4. Physically prevent the switch from being flipped. You can buy switch covers for toggle switches, which work perfectly for this case. Some of them are simple magnetic solutions which clip onto the light switch’s screws, whilst others can be screwed on over the top (and hence these ones also work well for child proofing):
Two examples of light switch covers. The top is a simple magnetic cover to prevent accidental misuse, whilst the bottom is a screw-in cover to prevent accidental and intentional misuse.

There are a range of solutions here from the more complicated (i.e. re-wiring things so you don’t have a switch anymore) to the simple (i.e. put a quick cover over the switch). There’s not really a ‘right’ and ‘wrong’ approach here; it just comes down to whatever works best for you.

Can Smart Light Switches Help?

The other option is to explore smart light switches. There are a range of options here, although some are tied to specific types of bulb (e.g. Philips Hue switches will only work with Hue bulbs). Some common options for smart switches that work well with smart bulbs are:

A Lutron Aurora smart switch part of the Friends of Hue program
A Lutron Aurora smart switch part of the Friends of Hue program

Note: Be careful not to just any random smart switch, because some smart dimmer switches can actually damage a smart bulb. This is because a smart bulb needs fairly constant electrical current going to it (so they can be smartly controlled, even when they appear as ‘off’). Despite this, most dumb dimmer switches and some smart ones will work by lowering the current being supplied to the bulb. This is fine for normal dimmable bulbs, but not for smart bulbs.

In other words, be sure to investigate your potential smart light switch purchase carefully. Just because you have a smart light doesn’t mean you need a smart switch… in some cases, you shouldn’t have both.

A Final Note: If The Switch Does Keep Getting Flipped Off

If you aren’t able to modify the wall switch for any reason, you now know that your smart bulb isn’t being damaged by being turned on/off throughout the day. That’s good, but you might be left with the inconvenience of your bright pink Hue color bulb going back to boring white after it’s turned on/off.

Thankfully there is a solution. This does depend on the type of smart bulb you’ve purchased, but Hue, LIFX and a few others support this.

You can basically choose what color and brightness your smart bulb should go back to once being turned back on. In general you can choose to go back to a default 100% brightness warm white, or the last color/brightness setting.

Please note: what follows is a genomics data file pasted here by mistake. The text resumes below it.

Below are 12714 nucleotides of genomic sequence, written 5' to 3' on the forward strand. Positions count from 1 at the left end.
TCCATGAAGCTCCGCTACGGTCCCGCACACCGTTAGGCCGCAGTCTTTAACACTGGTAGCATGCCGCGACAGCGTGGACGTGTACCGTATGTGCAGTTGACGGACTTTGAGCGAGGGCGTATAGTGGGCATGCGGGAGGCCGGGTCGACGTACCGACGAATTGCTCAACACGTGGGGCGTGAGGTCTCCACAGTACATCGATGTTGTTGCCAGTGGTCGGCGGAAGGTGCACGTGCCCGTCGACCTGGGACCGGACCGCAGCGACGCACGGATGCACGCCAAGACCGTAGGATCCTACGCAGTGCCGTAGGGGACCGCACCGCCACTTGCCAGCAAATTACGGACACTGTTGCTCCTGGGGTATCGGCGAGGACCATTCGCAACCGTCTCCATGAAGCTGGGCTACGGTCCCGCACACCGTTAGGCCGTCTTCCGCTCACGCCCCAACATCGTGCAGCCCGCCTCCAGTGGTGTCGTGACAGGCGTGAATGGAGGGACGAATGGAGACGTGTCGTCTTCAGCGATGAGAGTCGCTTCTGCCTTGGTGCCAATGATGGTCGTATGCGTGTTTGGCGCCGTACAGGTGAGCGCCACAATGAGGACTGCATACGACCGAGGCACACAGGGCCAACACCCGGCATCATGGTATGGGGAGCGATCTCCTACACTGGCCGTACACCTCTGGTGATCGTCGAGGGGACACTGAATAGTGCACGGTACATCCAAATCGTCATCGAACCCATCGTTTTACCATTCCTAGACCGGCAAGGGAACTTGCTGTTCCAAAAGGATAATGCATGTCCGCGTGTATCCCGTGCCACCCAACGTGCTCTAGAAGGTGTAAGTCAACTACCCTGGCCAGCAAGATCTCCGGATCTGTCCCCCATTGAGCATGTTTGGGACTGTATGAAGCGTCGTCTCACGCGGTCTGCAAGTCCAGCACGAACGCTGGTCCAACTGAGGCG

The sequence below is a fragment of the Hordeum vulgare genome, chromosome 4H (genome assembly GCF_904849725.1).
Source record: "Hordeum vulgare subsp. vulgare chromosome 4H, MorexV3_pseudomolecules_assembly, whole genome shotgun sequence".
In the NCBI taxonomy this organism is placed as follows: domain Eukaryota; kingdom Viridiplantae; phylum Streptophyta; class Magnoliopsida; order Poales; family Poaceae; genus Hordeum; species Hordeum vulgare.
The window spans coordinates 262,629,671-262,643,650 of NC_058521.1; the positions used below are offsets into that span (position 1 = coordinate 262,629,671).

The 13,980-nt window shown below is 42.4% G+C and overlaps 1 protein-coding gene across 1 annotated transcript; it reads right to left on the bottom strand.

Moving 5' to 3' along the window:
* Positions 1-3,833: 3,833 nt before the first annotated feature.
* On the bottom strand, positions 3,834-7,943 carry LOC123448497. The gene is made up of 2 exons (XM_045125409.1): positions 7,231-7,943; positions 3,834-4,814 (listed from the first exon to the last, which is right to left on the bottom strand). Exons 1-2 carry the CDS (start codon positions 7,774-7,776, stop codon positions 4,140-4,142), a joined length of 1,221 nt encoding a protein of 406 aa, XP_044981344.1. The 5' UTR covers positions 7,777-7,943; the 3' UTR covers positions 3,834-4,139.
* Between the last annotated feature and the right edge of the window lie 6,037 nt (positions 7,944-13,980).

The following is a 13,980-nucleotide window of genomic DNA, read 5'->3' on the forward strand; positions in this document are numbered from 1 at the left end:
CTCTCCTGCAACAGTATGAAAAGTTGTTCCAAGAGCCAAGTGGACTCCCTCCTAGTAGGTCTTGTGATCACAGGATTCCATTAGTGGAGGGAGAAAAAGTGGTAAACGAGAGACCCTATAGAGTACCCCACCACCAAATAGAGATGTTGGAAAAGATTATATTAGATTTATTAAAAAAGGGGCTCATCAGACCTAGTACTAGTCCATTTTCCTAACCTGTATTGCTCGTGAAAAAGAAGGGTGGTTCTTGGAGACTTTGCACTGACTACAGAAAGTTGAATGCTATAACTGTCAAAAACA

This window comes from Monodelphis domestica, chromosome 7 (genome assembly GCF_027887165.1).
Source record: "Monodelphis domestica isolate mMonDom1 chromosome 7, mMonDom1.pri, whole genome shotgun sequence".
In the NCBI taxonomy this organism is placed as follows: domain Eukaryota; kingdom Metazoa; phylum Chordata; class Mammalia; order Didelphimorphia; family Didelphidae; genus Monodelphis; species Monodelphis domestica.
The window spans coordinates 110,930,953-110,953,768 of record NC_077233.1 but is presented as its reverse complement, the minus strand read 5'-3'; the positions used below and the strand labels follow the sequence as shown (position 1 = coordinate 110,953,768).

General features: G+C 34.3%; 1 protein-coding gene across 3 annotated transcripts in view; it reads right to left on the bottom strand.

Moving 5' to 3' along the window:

To do this with Hue, firstly make sure that your bulbs are up to date by going to Settings -> Software update:

Screenshot of Philips Hue app, showing the software updates (and existing versions) for a Hue Bridge and also four smart bulbs.
Hue app’s software updates page, showing all my bulbs (and the Bridge) is up to date.

Once they are up to date, go to Settings -> Power-on behavior and choose a specific light, where you can configure exactly what should happen:

Screenshot of the Philips Hue mobile app, showing the power-on behavior setting for a bulb. Options are "Philips Hue Default", "Power loss recovery" or "Custom".
Hue’s power-on behavior for a smart bulb.

This is a very nice feature because you then don’t need to worry about your smart lights being turned on/off at the switch: they won’t get damaged, and they’ll come back on to exactly what you set them to. No harm, no foul!

About Tristan Perry

Tristan Perry is a software developer who is passionate about tech gadgets, DIY and housing. He has therefore loved seeing smart homes hit the mainstream. Tristan also has an academic background (in Math & Computer Science), and so he enjoys digging into the technical ways that smart home devices work.

Tristan owns close to a dozen Amazon Echo devices, way too many Philips Hue bulbs and lightstrips, a boat-load of Ring Cameras and Doorbells... and a bunch of other smart home devices too (from Reolink, Google Nest, GLEDOPTO and others).

If you have any questions, feedback or suggestions about this article, please leave a comment below. Please note that all comments go into a moderation queue (to prevent blog spam). Your comment will be manually reviewed and approved by Tristan in less than a week. Thanks!

4 thoughts on “Can Turning Smart Bulbs Off And On At A Switch Damage Them?”

  1. I guess my question is now that I have the lamp and ceiling fan lights in my office setup for voice commands, how would a guest turn on the lights? My office doubles as a guest room. It seems that there is no way for them to turn the lights on. What do you think?

    • Hey Don,

      Good question. So it depends what lights you use. If you use ZigBee based lights such as from Philips Hue, you can use the Hue Dimmer Switch or Hue Tap Switch which acts as a physical remote for the lights (which is easier for your guests).

      But if you have another type of light, you’ll probably have to use your smart speaker as a ‘hub’ of sorts. So, for example, you could use Flic buttons which will trigger an Alexa (or Google Home) routine, and that routine can turn the lights on/off. Or if Flic support your bulbs natively (such as with LIFX:, then you can just have the Flic buttons control your LIFX bulbs directly.

      In short… it depends on your lights, unfortunately. If no physical remote exist for them (like with Hue/Innr/GLEDOTPO lights), you may need to spend more money to get this working.

  2. We have soft light touch on/off/dimmable switches, on the wall with an integrated circuit board beneath, that was installed about 25 years ago. My electrician says the LED bulbs will damage these light touch switches. Any comments?


    • Hi Vasu,

      Thanks for the comment. To be honest, I can’t say for sure without seeing the set-up – but if a qualified electrician has inspected the set-up and said it would damage the switches, I would imagine they are right. Maybe the switches supply too much voltage for LED bulbs (which are fairly low-power nowadays)? I’d be guessing as to the reasons though.

      Sorry to be vague but I would guess your electrician is correct here, especially if it’s a 25+ year old install.